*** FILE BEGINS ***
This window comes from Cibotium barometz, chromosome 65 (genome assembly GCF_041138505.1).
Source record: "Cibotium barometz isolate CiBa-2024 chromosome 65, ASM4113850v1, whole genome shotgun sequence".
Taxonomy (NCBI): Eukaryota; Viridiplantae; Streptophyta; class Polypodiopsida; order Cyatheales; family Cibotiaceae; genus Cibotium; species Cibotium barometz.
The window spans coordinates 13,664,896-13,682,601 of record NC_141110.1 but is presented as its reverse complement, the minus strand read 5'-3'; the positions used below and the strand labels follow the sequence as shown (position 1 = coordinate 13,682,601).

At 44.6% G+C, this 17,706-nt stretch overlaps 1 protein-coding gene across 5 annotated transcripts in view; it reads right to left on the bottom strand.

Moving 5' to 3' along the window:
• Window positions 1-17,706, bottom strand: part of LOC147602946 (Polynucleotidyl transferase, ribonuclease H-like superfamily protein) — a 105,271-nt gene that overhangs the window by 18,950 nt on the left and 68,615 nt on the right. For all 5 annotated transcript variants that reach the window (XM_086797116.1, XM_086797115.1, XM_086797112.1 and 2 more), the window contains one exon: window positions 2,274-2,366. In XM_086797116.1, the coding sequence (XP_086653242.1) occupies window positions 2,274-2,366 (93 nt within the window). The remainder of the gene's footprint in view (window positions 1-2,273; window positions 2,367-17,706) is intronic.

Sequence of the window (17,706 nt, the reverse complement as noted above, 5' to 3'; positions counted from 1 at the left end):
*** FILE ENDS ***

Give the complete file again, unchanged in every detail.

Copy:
This window comes from Cibotium barometz, chromosome 65 (genome assembly GCF_041138505.1).
Source record: "Cibotium barometz isolate CiBa-2024 chromosome 65, ASM4113850v1, whole genome shotgun sequence".
Taxonomy (NCBI): Eukaryota; Viridiplantae; Streptophyta; class Polypodiopsida; order Cyatheales; family Cibotiaceae; genus Cibotium; species Cibotium barometz.
The window spans coordinates 13,664,896-13,682,601 of record NC_141110.1 but is presented as its reverse complement, the minus strand read 5'-3'; the positions used below and the strand labels follow the sequence as shown (position 1 = coordinate 13,682,601).

At 44.6% G+C, this 17,706-nt stretch overlaps 1 protein-coding gene across 5 annotated transcripts in view; it reads right to left on the bottom strand.

Moving 5' to 3' along the window:
• Window positions 1-17,706, bottom strand: part of LOC147602946 (Polynucleotidyl transferase, ribonuclease H-like superfamily protein) — a 105,271-nt gene that overhangs the window by 18,950 nt on the left and 68,615 nt on the right. For all 5 annotated transcript variants that reach the window (XM_086797116.1, XM_086797115.1, XM_086797112.1 and 2 more), the window contains one exon: window positions 2,274-2,366. In XM_086797116.1, the coding sequence (XP_086653242.1) occupies window positions 2,274-2,366 (93 nt within the window). The remainder of the gene's footprint in view (window positions 1-2,273; window positions 2,367-17,706) is intronic.

Sequence of the window (17,706 nt, the reverse complement as noted above, 5' to 3'; positions counted from 1 at the left end):